WASHINGTON -- District of Columbia Mayor Sharon Pratt Kelly and her financial team were tossed out by voters in Tuesday's Democratic mayoral primary as former mayor and ex-convict Marion Barry swept to victory.
Also on Tuesday, Maryland incumbent Louis Goldstein handily won the Democratic primary for comptroller with 64% of the vote, defeating attorney James Moorhead. In the Republican bid for the slot, Timothy Mayberry beat Richard Taylor with 52% of the vote.
The 81-year-old Goldstein, one of the few elected comptrollers in the country, has served in the post since 1958.
Barry served six months in jail in 1991 for possession of crock cocaine. Now a member of the district council, Barry ran his campaign on a theme of redemption, saying he will combine what he has learned from his mistakes an.d from his three terms as mayor to tackle the city's financial problems.
The financial community and Congress are waiting to see whether Barry wins in November and whether in fact he is a new man.
"Here's the unknown: Should you take this redemption seriously?" said a spokesman for Rep. Pete Stark, D-Calif., who chairs the House Committee on the District of Columbia. Members of Congress are focused on Haiti and their own elections, and it is too early to talk about implications of a Barry Administration, the spokesman said.
A Senate aide to the appropriations subcommittee that oversees the district and its budget agreed that the focus iS on Haiti and' had no comment on Barry.
Barry won with 47% of the vote after organizing and leading an intensive voter registration drive during the past year. Heavy turnout, especially from low-income wards, bucked the national trend of low voting by the poor and assured Barry's success.
Runner-up John Ray, a councilman, lost his fourth bid to become mayor, with 37% of the vote, while Kelly garnered just 13%. Winning the primary is considered tantamount to winning the election in a city that has a 9-to-1 ratio of Democrats to Republicans.
Republican Carol Schwartz easily won her party's mayoral primary, and members of the anti-Barry camp may turn to her in the general election, political analysts said. However, the anti-Batty vote may be split between Schwartz and independent William Lightfoot, an attorney and district council member, who is just entering the race. Lightfoot had promised to stay out of the race and support Ray if Ray won the primary.
What a Batty win might mean for the future credit standing of the district remains uncertain, analysts with two rating agencies said.
"The rating is based upon a lot of factors other than who's in power at the time," said Parry Young, a director in Standard & Poor's Corp.'s municipal finance department. "When we look at the general obligation bond rating, we are looking at the economy, the debt service, the finances, and administrative factors, which would include how [the district government] manages all these factors."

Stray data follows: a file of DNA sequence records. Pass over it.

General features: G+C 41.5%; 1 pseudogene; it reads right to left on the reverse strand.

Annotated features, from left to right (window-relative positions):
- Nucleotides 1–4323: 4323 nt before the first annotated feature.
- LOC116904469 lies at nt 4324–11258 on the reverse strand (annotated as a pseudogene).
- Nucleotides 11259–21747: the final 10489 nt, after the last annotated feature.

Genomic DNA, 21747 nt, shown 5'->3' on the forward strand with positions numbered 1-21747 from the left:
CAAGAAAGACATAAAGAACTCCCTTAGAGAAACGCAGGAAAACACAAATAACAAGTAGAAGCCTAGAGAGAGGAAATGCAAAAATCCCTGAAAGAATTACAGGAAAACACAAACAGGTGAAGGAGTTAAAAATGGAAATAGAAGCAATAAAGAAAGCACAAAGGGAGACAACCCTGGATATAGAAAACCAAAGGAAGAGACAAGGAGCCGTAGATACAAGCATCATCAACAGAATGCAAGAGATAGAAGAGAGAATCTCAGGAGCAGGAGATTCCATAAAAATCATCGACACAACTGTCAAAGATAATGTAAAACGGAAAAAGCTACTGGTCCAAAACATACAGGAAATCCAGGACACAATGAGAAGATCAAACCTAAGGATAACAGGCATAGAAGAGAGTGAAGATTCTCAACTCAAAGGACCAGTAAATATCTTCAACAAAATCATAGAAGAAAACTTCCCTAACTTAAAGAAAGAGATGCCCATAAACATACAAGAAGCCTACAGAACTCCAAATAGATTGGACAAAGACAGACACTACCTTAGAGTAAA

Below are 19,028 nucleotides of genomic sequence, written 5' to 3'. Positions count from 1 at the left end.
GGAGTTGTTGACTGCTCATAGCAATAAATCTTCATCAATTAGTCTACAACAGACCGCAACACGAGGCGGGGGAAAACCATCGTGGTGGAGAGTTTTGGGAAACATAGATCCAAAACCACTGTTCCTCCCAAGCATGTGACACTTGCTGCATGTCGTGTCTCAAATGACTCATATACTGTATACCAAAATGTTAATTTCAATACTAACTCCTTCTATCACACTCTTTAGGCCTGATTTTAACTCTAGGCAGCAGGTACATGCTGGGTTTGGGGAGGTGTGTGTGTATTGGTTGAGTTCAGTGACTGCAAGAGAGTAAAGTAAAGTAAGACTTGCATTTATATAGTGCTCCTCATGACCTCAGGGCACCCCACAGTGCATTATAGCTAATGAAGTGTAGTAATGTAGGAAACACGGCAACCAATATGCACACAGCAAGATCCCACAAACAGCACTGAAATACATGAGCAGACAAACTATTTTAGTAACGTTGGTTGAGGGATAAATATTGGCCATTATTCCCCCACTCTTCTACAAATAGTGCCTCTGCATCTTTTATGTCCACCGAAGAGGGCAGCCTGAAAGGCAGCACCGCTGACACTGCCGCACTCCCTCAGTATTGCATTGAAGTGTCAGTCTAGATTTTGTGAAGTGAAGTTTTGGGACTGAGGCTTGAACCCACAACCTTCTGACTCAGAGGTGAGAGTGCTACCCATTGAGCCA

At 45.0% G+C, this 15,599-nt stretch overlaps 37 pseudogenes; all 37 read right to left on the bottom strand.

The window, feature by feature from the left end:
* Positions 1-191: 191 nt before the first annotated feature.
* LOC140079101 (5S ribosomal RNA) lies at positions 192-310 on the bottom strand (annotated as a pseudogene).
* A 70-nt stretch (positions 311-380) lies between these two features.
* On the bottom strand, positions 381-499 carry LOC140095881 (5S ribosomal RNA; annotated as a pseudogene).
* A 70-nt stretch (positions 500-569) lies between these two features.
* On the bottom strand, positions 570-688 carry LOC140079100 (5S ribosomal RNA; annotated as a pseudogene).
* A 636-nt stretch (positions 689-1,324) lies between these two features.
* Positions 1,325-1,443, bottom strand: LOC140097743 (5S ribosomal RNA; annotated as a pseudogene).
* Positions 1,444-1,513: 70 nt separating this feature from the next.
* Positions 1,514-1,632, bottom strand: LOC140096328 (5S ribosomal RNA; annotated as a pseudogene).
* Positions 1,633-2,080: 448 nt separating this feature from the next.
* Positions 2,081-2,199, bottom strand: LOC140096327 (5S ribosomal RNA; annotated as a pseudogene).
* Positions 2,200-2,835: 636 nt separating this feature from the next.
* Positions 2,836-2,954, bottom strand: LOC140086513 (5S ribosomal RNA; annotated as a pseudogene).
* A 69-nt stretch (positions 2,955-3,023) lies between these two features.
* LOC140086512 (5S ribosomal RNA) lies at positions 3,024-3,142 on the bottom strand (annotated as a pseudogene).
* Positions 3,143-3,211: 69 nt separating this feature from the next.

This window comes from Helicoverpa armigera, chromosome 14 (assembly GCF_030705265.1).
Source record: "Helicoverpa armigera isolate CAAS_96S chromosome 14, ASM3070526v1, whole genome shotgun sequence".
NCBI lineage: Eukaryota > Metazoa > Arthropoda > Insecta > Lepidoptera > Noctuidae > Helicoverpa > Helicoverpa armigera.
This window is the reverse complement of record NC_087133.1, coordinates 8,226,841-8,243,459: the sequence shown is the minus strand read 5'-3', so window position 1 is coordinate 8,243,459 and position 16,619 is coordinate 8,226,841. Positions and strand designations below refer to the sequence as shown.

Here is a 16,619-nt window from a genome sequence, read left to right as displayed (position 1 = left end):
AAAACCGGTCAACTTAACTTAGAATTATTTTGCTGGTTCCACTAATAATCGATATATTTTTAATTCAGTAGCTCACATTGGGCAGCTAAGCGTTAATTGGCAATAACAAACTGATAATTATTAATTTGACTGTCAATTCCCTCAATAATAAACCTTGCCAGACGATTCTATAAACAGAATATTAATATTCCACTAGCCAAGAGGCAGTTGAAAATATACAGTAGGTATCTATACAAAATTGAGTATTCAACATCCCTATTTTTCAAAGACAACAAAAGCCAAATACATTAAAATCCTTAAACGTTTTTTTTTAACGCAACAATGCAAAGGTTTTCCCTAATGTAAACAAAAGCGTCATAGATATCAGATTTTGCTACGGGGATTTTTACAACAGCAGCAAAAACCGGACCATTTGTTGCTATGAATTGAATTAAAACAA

The mayor, whoever he or she will be, "certainly faces a lot of challenges, including operational, financial, and political," that must be evaluated for future credit concerns, said Patricia McGuigan, assistant vice president in the public finance department of Moody's Investors Service.
Young and McGuigan said that during Barry's tenure as mayor in the 1980s, the district economy prospered. The rating agencies first started tracking the district credit when Barry weaned the district from U.S. Treasury borrowing and entered the municipal bond market in 1984, just a few years after it was granted home rule by Congress.
Moody's assigned a Baa rating that remains unchanged, while Standard & Poor's initial A rating was maintained until 1990. Standard & Poor's now rates district GO bonds A-minus with a negative outlook. If the financial stress that the district has faced for a long time is not addressed, "the rating may be lowered," Young said.
"Because of the chronic budget stress and the economic realities; it will be more important than ever that the unique political dynamic of the district works effectively," Young said. The new administration must bring together Congress, the district council, the business community, and the district's workers to solve the problems, "which are resolvable," he said.
Under Barry, the district's budget grew in tandem with the economy, and tax revenue increased "quite dramatically," Young said. The 1990s ushered in a much tougher economic climate, and with citizens leaving the district, the tax base has been considerably weakened, he said. The population, 606,900 in 1990, declined to 585,221 in 1992, according to the U.S. Census Bureau.
Congress has much power over the tax base because it not only approves the annual federal payment to the district and the district's budget, but it has the power to let federal,agencies move out of the district, force them to stay in, and create new agencies -- and thus new jobs -- in the district, Young said.
Congress is almost a separate factor in Standard & Poor's credit analysis, although "we kind of throw it into the economy," he said.-"That's a tremendous influence we don't see in other cities."
"Whoever gets elected has a tough job. ahead of them," said McGuigan. "We will have to see what kind of budgetary control [the mayor] demonstrates" and what kind of political support he or she can garner, she said. "It's hard to assess that from a campaign.'
Another prominent financial analyst of the district said that if Barry wins and "if he's a good mayor, God bless him."